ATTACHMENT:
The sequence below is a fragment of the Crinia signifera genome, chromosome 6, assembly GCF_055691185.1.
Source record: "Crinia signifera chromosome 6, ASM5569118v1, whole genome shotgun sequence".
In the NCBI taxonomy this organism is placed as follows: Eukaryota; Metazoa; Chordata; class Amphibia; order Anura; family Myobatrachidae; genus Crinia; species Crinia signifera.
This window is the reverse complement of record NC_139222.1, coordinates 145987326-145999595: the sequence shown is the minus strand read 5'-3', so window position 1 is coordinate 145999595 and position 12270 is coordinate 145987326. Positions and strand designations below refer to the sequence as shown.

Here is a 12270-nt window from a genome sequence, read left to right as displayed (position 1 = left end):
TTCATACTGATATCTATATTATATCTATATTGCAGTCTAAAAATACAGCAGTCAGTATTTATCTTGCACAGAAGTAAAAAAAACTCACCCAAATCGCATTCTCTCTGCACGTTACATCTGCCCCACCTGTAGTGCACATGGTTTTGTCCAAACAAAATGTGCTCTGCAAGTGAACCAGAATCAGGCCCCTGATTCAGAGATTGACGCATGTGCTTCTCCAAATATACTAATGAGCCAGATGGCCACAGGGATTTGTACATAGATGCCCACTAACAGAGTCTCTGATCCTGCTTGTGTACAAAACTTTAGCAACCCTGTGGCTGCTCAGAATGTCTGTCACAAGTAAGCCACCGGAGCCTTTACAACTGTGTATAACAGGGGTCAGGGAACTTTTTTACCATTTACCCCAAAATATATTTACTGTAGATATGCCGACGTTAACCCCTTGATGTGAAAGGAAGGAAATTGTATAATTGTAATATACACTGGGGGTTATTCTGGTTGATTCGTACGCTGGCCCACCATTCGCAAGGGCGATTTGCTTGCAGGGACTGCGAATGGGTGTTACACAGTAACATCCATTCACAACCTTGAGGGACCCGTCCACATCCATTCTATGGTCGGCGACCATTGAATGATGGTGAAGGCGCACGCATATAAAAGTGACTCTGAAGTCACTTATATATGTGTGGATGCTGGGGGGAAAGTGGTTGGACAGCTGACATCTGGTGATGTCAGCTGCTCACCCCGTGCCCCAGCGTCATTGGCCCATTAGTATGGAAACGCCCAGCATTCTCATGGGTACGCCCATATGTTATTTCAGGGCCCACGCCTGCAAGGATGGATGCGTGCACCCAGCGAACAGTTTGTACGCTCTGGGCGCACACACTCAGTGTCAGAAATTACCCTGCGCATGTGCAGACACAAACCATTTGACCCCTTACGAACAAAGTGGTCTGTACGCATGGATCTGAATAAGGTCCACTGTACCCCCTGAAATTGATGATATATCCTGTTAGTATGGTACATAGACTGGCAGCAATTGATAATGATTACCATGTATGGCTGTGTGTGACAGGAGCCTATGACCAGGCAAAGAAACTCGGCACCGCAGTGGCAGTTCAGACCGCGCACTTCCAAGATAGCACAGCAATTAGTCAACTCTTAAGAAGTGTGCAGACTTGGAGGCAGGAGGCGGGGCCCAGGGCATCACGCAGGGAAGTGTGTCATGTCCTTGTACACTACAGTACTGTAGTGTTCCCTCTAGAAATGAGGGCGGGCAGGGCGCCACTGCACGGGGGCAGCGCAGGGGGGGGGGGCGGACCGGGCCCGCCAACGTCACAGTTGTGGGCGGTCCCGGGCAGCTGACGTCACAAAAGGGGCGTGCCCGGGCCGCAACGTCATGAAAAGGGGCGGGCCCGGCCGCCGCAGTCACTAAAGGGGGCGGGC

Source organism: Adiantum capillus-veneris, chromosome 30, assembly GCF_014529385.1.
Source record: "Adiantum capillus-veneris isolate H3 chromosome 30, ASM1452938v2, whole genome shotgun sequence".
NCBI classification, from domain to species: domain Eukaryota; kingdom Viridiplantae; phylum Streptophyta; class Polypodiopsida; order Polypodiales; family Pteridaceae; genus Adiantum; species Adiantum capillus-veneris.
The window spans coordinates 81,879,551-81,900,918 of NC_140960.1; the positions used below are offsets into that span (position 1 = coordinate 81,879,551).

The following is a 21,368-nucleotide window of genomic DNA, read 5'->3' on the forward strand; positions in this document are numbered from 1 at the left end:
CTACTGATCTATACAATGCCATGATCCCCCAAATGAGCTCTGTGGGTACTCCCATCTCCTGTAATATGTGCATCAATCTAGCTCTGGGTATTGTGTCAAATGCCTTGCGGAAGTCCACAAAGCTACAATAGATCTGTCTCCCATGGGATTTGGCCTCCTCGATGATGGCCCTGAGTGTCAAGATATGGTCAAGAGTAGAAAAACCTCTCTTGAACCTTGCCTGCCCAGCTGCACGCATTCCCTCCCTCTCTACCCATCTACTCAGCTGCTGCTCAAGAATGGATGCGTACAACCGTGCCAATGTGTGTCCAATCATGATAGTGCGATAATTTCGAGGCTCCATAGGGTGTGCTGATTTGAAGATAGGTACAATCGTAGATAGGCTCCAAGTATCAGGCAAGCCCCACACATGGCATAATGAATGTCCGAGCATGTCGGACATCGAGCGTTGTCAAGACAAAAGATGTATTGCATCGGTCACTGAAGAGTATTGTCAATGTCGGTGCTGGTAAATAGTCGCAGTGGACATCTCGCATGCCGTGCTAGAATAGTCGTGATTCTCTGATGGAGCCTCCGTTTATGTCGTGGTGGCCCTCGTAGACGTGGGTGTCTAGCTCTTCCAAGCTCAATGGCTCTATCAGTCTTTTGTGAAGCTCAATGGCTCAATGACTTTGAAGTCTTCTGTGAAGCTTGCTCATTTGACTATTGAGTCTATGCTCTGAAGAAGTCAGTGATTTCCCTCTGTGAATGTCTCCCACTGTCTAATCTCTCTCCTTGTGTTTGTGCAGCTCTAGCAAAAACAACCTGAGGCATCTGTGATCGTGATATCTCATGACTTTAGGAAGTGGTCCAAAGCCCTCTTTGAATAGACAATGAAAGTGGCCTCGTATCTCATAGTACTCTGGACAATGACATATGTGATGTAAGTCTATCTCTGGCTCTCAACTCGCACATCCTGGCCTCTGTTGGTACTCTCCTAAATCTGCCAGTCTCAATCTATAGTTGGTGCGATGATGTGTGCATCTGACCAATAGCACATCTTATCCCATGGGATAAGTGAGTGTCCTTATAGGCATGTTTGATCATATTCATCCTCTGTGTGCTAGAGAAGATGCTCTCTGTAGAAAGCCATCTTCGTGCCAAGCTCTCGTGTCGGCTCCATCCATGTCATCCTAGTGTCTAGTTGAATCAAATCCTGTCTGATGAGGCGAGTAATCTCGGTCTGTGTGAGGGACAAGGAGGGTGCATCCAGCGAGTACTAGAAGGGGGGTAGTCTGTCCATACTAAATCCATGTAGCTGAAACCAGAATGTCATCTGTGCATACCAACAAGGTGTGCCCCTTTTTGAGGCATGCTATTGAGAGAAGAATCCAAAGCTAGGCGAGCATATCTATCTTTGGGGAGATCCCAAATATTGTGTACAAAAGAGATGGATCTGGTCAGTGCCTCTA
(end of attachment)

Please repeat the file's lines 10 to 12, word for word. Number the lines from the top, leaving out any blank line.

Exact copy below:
The window spans coordinates 81,879,551-81,900,918 of NC_140960.1; the positions used below are offsets into that span (position 1 = coordinate 81,879,551).

The following is a 21,368-nucleotide window of genomic DNA, read 5'->3' on the forward strand; positions in this document are numbered from 1 at the left end:
CTACTGATCTATACAATGCCATGATCCCCCAAATGAGCTCTGTGGGTACTCCCATCTCCTGTAATATGTGCATCAATCTAGCTCTGGGTATTGTGTCAAATGCCTTGCGGAAGTCCACAAAGCTACAATAGATCTGTCTCCCATGGGATTTGGCCTCCTCGATGATGGCCCTGAGTGTCAAGATATGGTCAAGAGTAGAAAAACCTCTCTTGAACCTTGCCTGCCCAGCTGCACGCATTCCCTCCCTCTCTACCCATCTACTCAGCTGCTGCTCAAGAATGGATGCGTACAACCGTGCCAATGTGTGTCCAATCATGATAGTGCGATAATTTCGAGGCTCCATAGGGTGTGCTGATTTGAAGATAGGTACAATCGTAGATAGGCTCCAAGTATCAGGCAAGCCCCACACATGGCATAATGAATGTCCGAGCATGTCGGACATCGAGCGTTGTCAAGACAAAAGATGTATTGCATCGGTCACTGAAGAGTATTGTCAATGTCGGTGCTGGTAAATAGTCGCAGTGGACATCTCGCATGCCGTGCTAGAATAGTCGTGATTCTCTGATGGAGCCTCCGTTTATGTCGTGGTGGCCCTCGTAGACGTGGGTGTCTAGCTCTTCCAAGCTCAATGGCTCTATCAGTCTTTTGTGAAGCTCAATGGCTCAATGACTTTGAAGTCTTCTGTGAAGCTTGCTCATTTGACTATTGAGTCTATGCTCTGAAGAAGTCAGTGATTTCCCTCTGTGAATGTCTCCCACTGTCTAATCTCTCTCCTTGTGTTTGTGCAGCTCTAGCAAAAACAACCTGAGGCATCTGTGATCGTGATATCTCATGACTTTAGGAAGTGGTCCAAAGCCCTCTTTGAATAGACAATGAAAGTGGCCTCGTATCTCATAGTACTCTGGACAATGACATATGTGATGTAAGTCTATCTCTGGCTCTCAACTCGCACATCCTGGCCTCTGTTGGTACTCTCCTAAATCTGCCAGTCTCAATCTATAGTTGGTGCGATGATGTGTGCATCTGACCAATAGCACATCTTATCCCATGGGATAAGTGAGTGTCCTTATAGGCATGTTTGATCATATTCATCCTCTGTGTGCTAGAGAAGATGCTCTCTGTAGAAAGCCATCTTCGTGCCAAGCTCTCGTGTCGGCTCCATCCATGTCATCCTAGTGTCTAGTTGAATCAAATCCTGTCTGATGAGGCGAGTAATCTCGGTCTGTGTGAGGGACAAGGAGGGTGCATCCAGCGAGTACTAGAAGGGGGGTAGTCTGTCCATACTAAATCCATGTAGCTGAAACCAGAATGTCATCTGTGCATACCAACAAGGTGTGCCCCTTTTTGAGGCATGCTATTGAGAGAAGAATCCAAAGCTAGGCGAGCATATCTATCTTTGGGGAGATCCCAAATATTGTGTACAAAAGAGATGGATCTGGTCAGTGCCTCTA